4. Material Calibration and Model Establishment

4.1. Material Calibration

The difference in mineral formation environments and conditions result in significant differences in mechanical parameters measured by different types of samples in different regions. As described in Section 1, we obtained the basic mechanical parameters of two SMS samples. However, the macro mechanical parameters of ore samples cannot be directly used in simulation. They should be calibrated repeatedly by biaxial compression, uniaxial compression, and other simulation tests to determine the appropriate meso parameters so that the numerical model has the same macro performance as the real experiment.
For SMS, its macroscopic characteristics are not only able to bear the action of tension and compression but can also resist bending and torsion. Meanwhile, based on the consideration of nonlinear forces in ore, we chose the parallel bond model and linear contact model as the contact models between particles and between particles and tools. In the calibration, particles obey a uniform size distribution with a radius of 0.5–0.75 mm. Practice has proved that it is easy to simply meet the requirements of compressive strength or tensile strength. However, no matter how to adjust the combination of normal and tangential bond strength, it cannot meet the ratio of tensile strength to compressive strength. This is because the actual rock is usually composed of particles with significantly different stiffness. Different particles can coordinate the deformation in the deformation process while using uniform, same-bonding parameters and stiffness parameters cannot reflect this phenomenon. Therefore, a mixed bond parameters model was applied in parameter calibration. Soft particles account for 40% of the total, and their tangential and normal strengths are 5% of the hard particles. The micromechanical parameters of SMS ore calibrated by multiple numerical simulation tests are shown in Table 3, and the corresponding macro parameter error is less than 10%.

4.2. Model Establishment

Deep sea mining is a high-speed cutting process with a large cutting depth. As shown in Figure 7, according to the method described in Section 3, a two-dimensional model of rock breaking with a single cutter is established by using PFC2D software. A linear cutting simulation was carried out on a block with a size of 300 mm × 120 mm and a total number of 24,300 particles, and the particles at the right end and bottom of the ore body model are fixed. In this model, the cutter is modeled as a rigid body by using the wall element, and the cutter breaks the ore at a constant speed v. The cutter is placed at an inclination of 45° with a tip angle of 60° and a cutting depth of 15 mm. In the 2D simulation, the cutting process is carried out with a pressure of 0 MPa, 10 MPa, 20 MPa, and 30 MPa, respectively, according to different mineral occurrence depths.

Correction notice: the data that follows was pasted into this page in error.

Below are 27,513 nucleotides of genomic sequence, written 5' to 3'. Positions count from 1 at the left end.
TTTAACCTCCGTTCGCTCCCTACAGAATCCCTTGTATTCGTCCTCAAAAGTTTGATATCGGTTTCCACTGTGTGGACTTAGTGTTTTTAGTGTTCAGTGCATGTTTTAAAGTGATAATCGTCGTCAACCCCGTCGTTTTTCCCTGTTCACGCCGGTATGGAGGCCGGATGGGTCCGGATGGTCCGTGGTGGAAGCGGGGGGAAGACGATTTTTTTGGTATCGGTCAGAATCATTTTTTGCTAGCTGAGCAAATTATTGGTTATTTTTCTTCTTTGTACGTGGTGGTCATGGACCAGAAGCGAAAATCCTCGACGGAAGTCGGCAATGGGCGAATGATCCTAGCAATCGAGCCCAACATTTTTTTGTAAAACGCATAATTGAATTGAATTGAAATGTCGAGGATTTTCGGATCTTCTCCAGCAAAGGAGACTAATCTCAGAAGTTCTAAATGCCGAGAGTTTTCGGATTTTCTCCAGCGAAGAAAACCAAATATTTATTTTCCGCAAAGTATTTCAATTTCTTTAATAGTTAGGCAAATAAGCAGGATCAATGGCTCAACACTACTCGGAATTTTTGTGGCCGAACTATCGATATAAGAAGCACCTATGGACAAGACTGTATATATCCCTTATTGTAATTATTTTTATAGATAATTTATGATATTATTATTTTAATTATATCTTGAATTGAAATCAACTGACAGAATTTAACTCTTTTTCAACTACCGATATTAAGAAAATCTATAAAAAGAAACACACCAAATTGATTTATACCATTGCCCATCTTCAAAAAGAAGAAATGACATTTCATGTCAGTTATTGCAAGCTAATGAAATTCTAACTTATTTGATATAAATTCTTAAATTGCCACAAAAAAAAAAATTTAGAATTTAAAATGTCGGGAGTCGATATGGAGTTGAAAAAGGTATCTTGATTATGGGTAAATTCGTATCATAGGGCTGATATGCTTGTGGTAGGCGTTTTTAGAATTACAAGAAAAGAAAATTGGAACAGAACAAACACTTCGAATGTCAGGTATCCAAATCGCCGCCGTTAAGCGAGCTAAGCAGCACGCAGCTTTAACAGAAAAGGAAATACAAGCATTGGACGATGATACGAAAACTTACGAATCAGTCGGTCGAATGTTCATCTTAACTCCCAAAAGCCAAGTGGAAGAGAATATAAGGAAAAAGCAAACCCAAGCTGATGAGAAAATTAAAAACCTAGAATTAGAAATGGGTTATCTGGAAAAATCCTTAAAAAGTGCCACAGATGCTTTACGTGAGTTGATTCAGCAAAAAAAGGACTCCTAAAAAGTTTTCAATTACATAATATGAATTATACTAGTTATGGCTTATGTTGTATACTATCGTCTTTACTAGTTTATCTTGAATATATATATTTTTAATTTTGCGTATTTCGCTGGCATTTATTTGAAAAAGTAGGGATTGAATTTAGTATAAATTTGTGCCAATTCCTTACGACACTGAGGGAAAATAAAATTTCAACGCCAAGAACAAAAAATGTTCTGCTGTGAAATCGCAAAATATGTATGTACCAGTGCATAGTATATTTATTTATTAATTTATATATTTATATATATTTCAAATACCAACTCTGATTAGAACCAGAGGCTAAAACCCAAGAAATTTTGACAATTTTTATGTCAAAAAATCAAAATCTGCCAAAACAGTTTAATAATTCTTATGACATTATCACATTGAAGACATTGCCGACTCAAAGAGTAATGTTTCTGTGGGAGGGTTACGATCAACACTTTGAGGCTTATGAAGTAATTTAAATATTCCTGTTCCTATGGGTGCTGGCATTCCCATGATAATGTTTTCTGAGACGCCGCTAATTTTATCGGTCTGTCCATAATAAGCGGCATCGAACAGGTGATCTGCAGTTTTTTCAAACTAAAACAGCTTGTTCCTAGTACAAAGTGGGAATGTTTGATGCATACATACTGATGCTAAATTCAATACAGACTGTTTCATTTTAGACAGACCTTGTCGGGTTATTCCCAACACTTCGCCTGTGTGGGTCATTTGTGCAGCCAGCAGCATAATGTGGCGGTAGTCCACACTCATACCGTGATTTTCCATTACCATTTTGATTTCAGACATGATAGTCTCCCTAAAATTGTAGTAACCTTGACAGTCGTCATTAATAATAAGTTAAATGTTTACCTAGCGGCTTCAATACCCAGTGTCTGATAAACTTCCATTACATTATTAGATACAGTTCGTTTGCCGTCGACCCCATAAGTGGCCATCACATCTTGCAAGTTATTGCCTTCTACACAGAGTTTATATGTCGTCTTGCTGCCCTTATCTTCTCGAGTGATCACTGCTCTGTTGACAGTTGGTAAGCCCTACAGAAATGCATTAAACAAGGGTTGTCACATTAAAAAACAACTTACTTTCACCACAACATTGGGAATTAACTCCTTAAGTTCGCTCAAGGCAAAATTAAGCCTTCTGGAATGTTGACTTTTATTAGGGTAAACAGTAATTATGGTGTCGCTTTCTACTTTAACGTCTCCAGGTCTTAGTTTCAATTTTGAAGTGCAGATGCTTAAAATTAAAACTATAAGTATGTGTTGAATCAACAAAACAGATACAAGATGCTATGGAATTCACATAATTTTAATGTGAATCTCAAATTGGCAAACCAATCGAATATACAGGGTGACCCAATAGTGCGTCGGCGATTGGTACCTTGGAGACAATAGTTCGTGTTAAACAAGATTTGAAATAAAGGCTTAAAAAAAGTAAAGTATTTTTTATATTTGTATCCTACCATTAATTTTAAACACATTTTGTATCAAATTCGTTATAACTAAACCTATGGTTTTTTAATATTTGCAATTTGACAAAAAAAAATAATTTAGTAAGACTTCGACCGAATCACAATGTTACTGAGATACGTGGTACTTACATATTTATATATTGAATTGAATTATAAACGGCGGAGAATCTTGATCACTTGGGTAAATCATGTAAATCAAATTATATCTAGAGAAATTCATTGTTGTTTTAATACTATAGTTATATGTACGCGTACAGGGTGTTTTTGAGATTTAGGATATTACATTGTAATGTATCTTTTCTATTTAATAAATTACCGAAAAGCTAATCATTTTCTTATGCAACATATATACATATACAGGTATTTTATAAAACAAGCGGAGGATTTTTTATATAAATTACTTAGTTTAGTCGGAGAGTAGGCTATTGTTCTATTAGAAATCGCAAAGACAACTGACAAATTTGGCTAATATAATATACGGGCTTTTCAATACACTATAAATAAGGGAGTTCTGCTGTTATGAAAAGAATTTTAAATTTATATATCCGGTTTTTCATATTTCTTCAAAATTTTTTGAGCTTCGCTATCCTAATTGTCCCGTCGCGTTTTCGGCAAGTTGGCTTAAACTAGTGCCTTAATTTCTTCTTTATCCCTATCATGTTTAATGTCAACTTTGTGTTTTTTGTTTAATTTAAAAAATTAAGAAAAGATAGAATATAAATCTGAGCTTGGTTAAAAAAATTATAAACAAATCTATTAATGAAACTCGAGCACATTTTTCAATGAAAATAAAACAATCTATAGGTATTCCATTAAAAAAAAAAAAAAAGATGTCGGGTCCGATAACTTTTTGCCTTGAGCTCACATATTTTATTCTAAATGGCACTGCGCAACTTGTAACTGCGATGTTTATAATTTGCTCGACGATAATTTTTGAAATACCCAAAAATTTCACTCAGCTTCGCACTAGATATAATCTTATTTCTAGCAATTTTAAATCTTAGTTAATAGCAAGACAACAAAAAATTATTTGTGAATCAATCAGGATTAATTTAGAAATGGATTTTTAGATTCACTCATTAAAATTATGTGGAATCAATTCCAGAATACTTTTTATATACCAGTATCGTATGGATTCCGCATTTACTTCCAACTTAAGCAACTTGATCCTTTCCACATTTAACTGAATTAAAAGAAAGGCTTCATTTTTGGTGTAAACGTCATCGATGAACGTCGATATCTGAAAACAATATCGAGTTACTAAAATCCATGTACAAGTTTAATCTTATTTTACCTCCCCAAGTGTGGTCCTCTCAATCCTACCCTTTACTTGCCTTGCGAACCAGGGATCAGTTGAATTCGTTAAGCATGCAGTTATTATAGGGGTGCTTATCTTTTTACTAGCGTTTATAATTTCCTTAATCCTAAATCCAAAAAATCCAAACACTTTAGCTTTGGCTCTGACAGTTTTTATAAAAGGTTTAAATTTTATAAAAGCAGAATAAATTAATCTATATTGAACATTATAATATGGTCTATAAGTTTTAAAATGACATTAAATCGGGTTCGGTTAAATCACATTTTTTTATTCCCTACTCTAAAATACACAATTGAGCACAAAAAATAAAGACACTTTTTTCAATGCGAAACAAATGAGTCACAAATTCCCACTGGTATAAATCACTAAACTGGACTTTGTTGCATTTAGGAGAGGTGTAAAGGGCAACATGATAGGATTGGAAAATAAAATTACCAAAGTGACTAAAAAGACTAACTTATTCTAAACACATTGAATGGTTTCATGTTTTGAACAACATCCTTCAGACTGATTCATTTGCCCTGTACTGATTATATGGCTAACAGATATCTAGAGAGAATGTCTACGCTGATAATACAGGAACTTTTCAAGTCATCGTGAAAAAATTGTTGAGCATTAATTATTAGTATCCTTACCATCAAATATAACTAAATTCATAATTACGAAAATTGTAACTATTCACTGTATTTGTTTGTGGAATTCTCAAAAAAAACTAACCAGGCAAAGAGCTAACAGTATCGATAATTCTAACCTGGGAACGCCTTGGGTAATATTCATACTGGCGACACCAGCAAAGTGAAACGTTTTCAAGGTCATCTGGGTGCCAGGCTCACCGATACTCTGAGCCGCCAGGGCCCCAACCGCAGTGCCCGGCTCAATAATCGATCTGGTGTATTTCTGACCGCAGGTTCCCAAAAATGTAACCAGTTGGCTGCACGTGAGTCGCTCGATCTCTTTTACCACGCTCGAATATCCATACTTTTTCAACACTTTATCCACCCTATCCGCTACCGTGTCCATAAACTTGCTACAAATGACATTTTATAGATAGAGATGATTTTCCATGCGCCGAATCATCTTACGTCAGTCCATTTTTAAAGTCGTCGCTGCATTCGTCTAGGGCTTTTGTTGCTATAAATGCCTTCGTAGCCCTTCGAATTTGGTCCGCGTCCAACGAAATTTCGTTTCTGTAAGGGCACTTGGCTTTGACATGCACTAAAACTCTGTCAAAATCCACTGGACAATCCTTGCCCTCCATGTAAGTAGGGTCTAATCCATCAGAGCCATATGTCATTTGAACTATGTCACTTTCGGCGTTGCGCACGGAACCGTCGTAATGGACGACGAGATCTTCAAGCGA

We build the model according to the framework shown in Figure 6 and set the liquid phase parameters after coupling with PFC2D through Python and a CUDA self-made algorithm, as shown in Table 3. The dynamic viscosity of water is 0.001 pa·s, and the permeability of SMS rock is set at 1 × 10−15. The real-time pore liquid pressure in the numerical calculation process is transmitted to PFC2D through API to promote iterative calculation. During the simulation, the model status was saved every 0.005 s, and the contact force of particles, the information of particles, cracks, and chips were also recorded.

5. Intact Coupling Cutting Process

To investigate the cutting mechanism of deep-sea minerals, several intact simulations of the coupled cutting process were performed. According to the method described in Section 3.3, the radius of the boundary recognition domain is set to 2.8 mm. Consequently, particles with fewer than 13 particles within the research domain are considered to be fully surrounded by hydrostatic pressure, and the coupling force of these particles is zero. It should be noted that in order to avoid large deviations in the number of particles in each interpolation domain and reduce the possibility of particles being misjudged, the ratio of maximum radius to the minimum radius of particles should not be too large. Figure 8 shows the results of boundary recognition, in which the red circles represent the boundary particles recognized by the algorithm. Although several misjudged particles were found in the model, the overall effect is good.
The strong impact of the cutter forces the rock particles to disconnect and move away, and the separate particles represent the rock fragments that have been cut away. In the cutting process, the pore fluid pressure is applied to the particle center by PFC2D in the form of an external force, which is constantly updated by calculating the fluid pressure diffusion equation. According to the theory introduced in Section 3.2, the external force is formed by the pressure diffusion caused by the increase or decrease of the pore volume. Consequently, the external force exerted on particles is mainly concentrated at the front and bottom of the contact surface, while it is zero on the particles at other positions (Figure 9). Due to the relative motion between the parallel bonded particles, the contact force or moment along the relative direction will be generated. The bond will break, and microcracks form in the case where the contact force exceeds the bond strength. The particles separate and move under the combined action of the strong impact of the cutter and the fluid pressure. As the cutter moves forward, the pore pressure is also updated iteratively.